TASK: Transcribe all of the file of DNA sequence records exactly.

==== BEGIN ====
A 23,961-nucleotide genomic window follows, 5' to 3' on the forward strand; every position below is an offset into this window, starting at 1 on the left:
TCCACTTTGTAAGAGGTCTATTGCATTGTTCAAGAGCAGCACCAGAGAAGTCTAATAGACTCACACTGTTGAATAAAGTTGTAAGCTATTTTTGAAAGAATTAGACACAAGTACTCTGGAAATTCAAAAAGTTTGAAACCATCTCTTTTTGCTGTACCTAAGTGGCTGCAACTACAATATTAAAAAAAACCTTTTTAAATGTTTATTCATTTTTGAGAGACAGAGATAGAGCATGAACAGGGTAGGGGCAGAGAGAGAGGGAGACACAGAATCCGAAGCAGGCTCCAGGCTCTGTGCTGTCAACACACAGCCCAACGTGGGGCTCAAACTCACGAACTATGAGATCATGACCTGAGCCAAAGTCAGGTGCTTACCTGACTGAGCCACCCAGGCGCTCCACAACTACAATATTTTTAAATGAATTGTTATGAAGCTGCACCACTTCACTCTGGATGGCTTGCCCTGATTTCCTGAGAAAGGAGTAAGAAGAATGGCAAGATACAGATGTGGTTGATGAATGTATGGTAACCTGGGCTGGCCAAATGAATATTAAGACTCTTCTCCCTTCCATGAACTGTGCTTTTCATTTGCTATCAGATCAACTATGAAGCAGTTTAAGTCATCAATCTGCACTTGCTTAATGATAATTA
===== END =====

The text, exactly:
A 23,961-nucleotide genomic window follows, 5' to 3' on the forward strand; every position below is an offset into this window, starting at 1 on the left:
TCCACTTTGTAAGAGGTCTATTGCATTGTTCAAGAGCAGCACCAGAGAAGTCTAATAGACTCACACTGTTGAATAAAGTTGTAAGCTATTTTTGAAAGAATTAGACACAAGTACTCTGGAAATTCAAAAAGTTTGAAACCATCTCTTTTTGCTGTACCTAAGTGGCTGCAACTACAATATTAAAAAAAACCTTTTTAAATGTTTATTCATTTTTGAGAGACAGAGATAGAGCATGAACAGGGTAGGGGCAGAGAGAGAGGGAGACACAGAATCCGAAGCAGGCTCCAGGCTCTGTGCTGTCAACACACAGCCCAACGTGGGGCTCAAACTCACGAACTATGAGATCATGACCTGAGCCAAAGTCAGGTGCTTACCTGACTGAGCCACCCAGGCGCTCCACAACTACAATATTTTTAAATGAATTGTTATGAAGCTGCACCACTTCACTCTGGATGGCTTGCCCTGATTTCCTGAGAAAGGAGTAAGAAGAATGGCAAGATACAGATGTGGTTGATGAATGTATGGTAACCTGGGCTGGCCAAATGAATATTAAGACTCTTCTCCCTTCCATGAACTGTGCTTTTCATTTGCTATCAGATCAACTATGAAGCAGTTTAAGTCATCAATCTGCACTTGCTTAATGATAATTA